Smash Bros. Creator Explains Why Wii U Owners Have To Wait

Smash Bros. Creator Explains Why Wii U Owners Have To Wait

As the release date of Super Smash Bros. for Nintendo 3DS fast approaches, you might take a moment to ponder why Super Smash Bros. for Nintendo Wii U isn’t coming out simultaneously. Series creator, Masahiro Sakurai explains why.

In his semi-weekly column in Weekly Famitsu, Sakurai noted that at the time of writing, he is currently in the middle of the debug process for the 3DS version of the new Smash Bros. Debugging is where a team tests a game for any unintended glitches for the programmers to fix before the final product is released. the process is time-consuming, painstaking, and potentially ripping-out-fists-full-of-hair frustrating.

“Checking is done both domestically and overseas, so for a game like Smash Bros., several hundred people are employed.” Sakurai explained. “So, debugging alone becomes a huge project. So much so that one of the biggest reasons for the separate release dates for the 3DS and Wii U versions was so that we could shift the debugging periods.”

As gamers, we are able to laugh at funny glitches, and yell at developers over game-breaking bugs that are stumbled upon by accident, but very few of us are subjected to the process of actually finding them. With a game like Smash Bros., the varying combinations and complex coding involved is mind-blowing.

“In a previous Smash Bros., we found a bug during the debugging process where if fighter A hits item B and fighters C and D are simultaneously affected, the game would freeze.” Sakurai recalled. “Considering not only the different fighters, but items, stages, colour settings, play rules, and game modes, the number of varying combinations are astronomical. In order to properly debug, every pattern must be tried, but such a task would be impossible no matter how many decades or centuries you take.”

While this doesn’t necessarily excuse the existence of bugs — give me back my damn save data, Fallout: New Vegas — it does make you empathise with the hundreds of individuals who have to play the same parts over and over trying to find any bugs. “There are many reasons why a game’s release date will be delayed, but eight or nine times out of ten, it’s usually because a bug couldn’t be fixed in time.” Sakurai wrote. “But it’s better than releasing a product like that.”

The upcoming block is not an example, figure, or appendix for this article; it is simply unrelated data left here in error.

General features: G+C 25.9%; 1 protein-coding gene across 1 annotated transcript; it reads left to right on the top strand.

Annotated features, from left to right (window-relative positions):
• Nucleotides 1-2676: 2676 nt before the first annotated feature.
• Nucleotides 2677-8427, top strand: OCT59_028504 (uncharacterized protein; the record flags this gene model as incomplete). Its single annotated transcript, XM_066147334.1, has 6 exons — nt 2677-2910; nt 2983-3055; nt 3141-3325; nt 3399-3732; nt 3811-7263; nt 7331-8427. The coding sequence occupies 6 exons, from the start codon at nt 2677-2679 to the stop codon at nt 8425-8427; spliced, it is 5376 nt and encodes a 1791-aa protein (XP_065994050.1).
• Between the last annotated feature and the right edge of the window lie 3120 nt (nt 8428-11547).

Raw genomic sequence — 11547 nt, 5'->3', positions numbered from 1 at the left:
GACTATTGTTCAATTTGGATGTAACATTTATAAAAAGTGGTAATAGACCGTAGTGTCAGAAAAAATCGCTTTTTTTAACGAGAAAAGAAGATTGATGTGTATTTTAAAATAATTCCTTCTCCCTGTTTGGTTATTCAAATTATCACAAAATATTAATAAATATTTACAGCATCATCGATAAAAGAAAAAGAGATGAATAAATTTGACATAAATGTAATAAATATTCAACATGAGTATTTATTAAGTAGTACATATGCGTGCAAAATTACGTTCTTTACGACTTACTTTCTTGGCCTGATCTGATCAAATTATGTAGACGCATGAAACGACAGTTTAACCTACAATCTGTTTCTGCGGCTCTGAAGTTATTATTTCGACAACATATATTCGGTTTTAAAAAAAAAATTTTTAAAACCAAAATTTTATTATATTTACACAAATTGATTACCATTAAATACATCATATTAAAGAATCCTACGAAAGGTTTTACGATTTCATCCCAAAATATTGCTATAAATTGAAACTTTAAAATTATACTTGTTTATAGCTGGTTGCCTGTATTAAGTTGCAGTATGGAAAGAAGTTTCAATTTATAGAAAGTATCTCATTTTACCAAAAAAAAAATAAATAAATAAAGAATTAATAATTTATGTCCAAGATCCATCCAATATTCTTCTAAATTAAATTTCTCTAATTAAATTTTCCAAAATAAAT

I suppose we can wait a little longer for the Wii U version of Smash Bros. So long as both versions are awesome.

Super Smash Bros. for Nintendo 3DS is scheduled for release in Japan on September 13, in North America and Europe on October 3, and in Australia on October 4. Super Smash Bros. for Wii U is scheduled for release in Q4 2014.

ファミ通.com [ファミ通.com]


    • There’s a craptonne of Wii-U owners who have Mario Kart, Super Mario Bros U, and now nothing new until Smash bros. Waiting….

    • They honestly should have gone with Wii U first. I mean i am just going to pick up a version for my 3DS and be happy. so no console version for me.

      If it was Wii U First i would have played that then wanted a portable version lol.

      • At the same time, doing the 3DS version first means they won’t be criticised for releasing a gimped version of the game for the handheld. The Wii U should be able to handle anything they get the 3DS to do, but the reverse isn’t true.

        If the Wii U ends up being the better version, they can always explain it as being due to the later release date.

    • Yeah, considering the added dynamic of the wii u controller and the differing hardware in the console itself. It also means that some of the more generic bugs that would affect both versions would be caught now and save time later on the Wii U version.

  • only 6 weeks till the 3DS version releases and their still debugging, they better hurry up, because it’s gonna take a while to manufacture and ship all those carts.

    I think another reason why the Wii U version has been delayed is so they can release the Amiibos’ at the same time.

  • Testing would be such a tedious job. You don’t just get to play the game through, you play bits over and over and over to try and work out what triggers a bug. Or going through heaps of slightly different variations of the same thing.

    I heard an interesting thing about finding how many bugs you have. Put in some intentional ones. Work out what percentage are picked up by debug people. Say they found 7 out of 10. That means they probably only found about 70% of real bugs too.

  • Since the Wii U is dragging it’s legs, i would have thought they would bring the Wii U one out first to try sell more home consoles..

  • Having done this job before, I can sympathise: Not only can it take hundreds of playthroughs to reproduce bugs, you also have to identify what’s causing them, fix it, and then do hundreds more to see if it’s gone. It’s the least bit fun for the testers, and it’s also a very expensive one for the developers.

    All that considered, you have to applaud Nintendo for doing the right thing by their fans and taking the time to make sure their game is the best it could possibly be. Not something you see from a lot of AAA developers these days.

  • As a professional software tester I can completely understand this, I only wish our organisation took time to fix bugs instead of just forcing an unfinished product on our customers. If our customers were gamers we would of already been lynched for the amount of crap that goes out. So I would always rather take a pushed back date over a 2nd rate product.

  • I’m buying the 3DS version first, butI’ll get the wii u version later. I’m more exited for the 3DS version. It’ll be awesome to play it anywhere.

  • nobody owns or wants to own a wii-U anyway. More people will play this game on emulators than on the system it was made for.

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